Contact info swapped between Ray and Heinz (Heinz is in the red) we had another 10km to climb before we could mark the VOTT as bagged. Worryingly we started to go downhill!
Returning to Service as Normal
Like a barnacle clamped onto the bottom of a boat El Carrizal (just visible in the above photo) clings to the side of the mountain and marked our return to climbing. Again the VOTT comes out punches swinging in this the second round. 23% plus for longer stretches makes you work hard. After 4 hairpins the grade eased and we climbed into the Almond blossom of the higher altitudes. Their amazing scent filled the air.
With El Toscon perched in the valley above us it felt like we were climbing into the Andes. Small white buildings were dotted in the valleys below. The hard work was rewarding us with some amazing scenery. No longer in the dry rocks of the valley from Saint Nicolas, the terrain was lush and green. This change offered us mental respite from the continual 15% grade we faced.
Just before El Toscon we hit another steeper pitch by a small goat farm, thankfully we were now used to the effort of this grade. With the sound of their bells in our ears we forged on up the VOTT. This was the last major difficulty of the climb. Now we could see how far we had come with Saint Nicolas far below us. Passing the church in El Toscon marked the final few kilometres of tears!
Saint Nicolas far below.
Leaving El Toscon we counted down the final kilometres of the climb. The grade was nowhere near as steep as earlier but with that already in our legs we were still working hard. 12% to 13% all the way up the final 3 kilometres, with teeth gritted and legs burning we conquered the VOTT. The view at the top was more than worth it. Saint Nicolas was glinting at us from under the sun far below. The Atlantic Ocean was in the distance and on a clear day Mount Tede on Tenerife in all its snow capped glory is visible. As good as any summit in the Alps or Pyrenees, and just as hard earned.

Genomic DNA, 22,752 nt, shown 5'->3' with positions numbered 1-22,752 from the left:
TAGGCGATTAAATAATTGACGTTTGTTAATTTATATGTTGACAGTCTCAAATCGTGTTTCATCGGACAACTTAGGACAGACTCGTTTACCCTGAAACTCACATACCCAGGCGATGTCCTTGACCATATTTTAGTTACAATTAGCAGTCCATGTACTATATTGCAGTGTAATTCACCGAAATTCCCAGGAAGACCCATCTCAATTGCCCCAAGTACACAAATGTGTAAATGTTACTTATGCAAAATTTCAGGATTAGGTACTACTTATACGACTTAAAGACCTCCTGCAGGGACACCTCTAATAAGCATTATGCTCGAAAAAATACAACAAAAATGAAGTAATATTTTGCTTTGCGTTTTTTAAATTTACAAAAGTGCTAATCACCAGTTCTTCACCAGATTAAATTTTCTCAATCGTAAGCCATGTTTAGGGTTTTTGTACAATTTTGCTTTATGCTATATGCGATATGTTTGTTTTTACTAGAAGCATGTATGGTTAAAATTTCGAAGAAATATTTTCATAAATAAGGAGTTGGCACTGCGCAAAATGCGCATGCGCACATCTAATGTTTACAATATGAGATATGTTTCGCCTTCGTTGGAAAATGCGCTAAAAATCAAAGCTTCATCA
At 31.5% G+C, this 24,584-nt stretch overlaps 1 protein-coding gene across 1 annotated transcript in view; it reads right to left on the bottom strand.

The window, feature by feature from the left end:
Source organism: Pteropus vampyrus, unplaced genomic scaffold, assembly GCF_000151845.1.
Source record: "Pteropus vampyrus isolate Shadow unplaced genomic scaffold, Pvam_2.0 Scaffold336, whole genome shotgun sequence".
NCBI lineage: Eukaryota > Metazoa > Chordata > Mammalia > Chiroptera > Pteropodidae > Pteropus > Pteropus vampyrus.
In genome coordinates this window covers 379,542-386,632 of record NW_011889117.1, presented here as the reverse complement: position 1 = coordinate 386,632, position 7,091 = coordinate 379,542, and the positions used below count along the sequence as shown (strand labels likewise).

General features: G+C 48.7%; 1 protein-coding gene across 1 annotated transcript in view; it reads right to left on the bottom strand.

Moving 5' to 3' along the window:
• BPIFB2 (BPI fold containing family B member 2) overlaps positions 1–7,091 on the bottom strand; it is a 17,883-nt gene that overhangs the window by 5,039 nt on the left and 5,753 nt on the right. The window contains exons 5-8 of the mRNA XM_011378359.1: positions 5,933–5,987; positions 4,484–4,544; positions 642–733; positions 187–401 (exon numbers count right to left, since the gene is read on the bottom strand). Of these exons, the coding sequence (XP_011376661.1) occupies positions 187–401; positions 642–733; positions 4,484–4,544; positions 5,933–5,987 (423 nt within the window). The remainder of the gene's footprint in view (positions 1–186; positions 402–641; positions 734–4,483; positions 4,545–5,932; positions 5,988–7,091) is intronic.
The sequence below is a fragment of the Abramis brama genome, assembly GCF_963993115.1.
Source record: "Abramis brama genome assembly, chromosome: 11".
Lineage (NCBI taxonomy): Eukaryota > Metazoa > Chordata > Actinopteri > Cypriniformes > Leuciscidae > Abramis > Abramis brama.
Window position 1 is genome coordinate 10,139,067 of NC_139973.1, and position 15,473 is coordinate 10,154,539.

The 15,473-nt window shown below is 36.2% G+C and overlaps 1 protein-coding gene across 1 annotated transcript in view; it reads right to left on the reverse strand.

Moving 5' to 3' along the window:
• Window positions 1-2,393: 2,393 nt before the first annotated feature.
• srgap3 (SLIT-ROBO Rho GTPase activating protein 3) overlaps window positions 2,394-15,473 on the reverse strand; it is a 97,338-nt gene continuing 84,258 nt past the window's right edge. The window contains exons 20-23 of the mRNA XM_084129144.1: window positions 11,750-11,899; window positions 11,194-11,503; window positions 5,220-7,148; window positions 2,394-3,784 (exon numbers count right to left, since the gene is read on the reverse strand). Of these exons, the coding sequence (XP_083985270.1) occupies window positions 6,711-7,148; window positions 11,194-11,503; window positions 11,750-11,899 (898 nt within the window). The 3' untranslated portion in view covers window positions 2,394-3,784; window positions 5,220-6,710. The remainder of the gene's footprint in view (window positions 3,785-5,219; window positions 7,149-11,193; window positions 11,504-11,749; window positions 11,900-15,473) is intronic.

VOTT summit on a clear day.
VOTT bagged we headed to Ayacata to refuel. There are numerous small shops to be found in the towns you ride through. The people who run them are saviours for tired and hungry cyclists offering many calorie filled delights. Here we were caught by Heinz once more and all took some time to re-tell our own personal stories of the climb.
Back patting done, Ray and I both rolled out ready for the 35km of descending to Maspolamas, and the Tapas that we planned for dinner. The only real problem was what to choose!
Is the VOTT the hardest climb on Gran Canaria? Maybe, it is hard but there are climbs longer and less relenting which make you work harder (the GC120 from Ingenio to the summit of the island, being an example). Would I ride it again? Yes. The next day I headed back up to Saint Nicolas to take the GC210 all the way to Artenara (on the VOTT Lite) and have since ridden the climb two more times.
Greener north of island.
The VOTT is a true Gran Canarian style climb, taking you to your limit over a wide variety of terrain and scenery. I know that we both left a little bit of ourselves on the climb that day, the grades really challenge you to find a new strength within yourself.
As Ray and I reflected on our day riding the VOTT, over our tapas and the setting sun, I was certain of one thing. Any cyclist looking for somewhere new to ride should go to Gran Canaria. The weather is great, there are hotels for all budgets and the riding is definitely some of the best I have done. Give Ray a shout at Cycle Gran Canaria and he will be able to help you out with whatever you need. He has added a new guided tour taking riders up the VOTT, the only company on the island to do so. Then, like Heinz, Ray, and I you can say you that took on the mighty VOTT!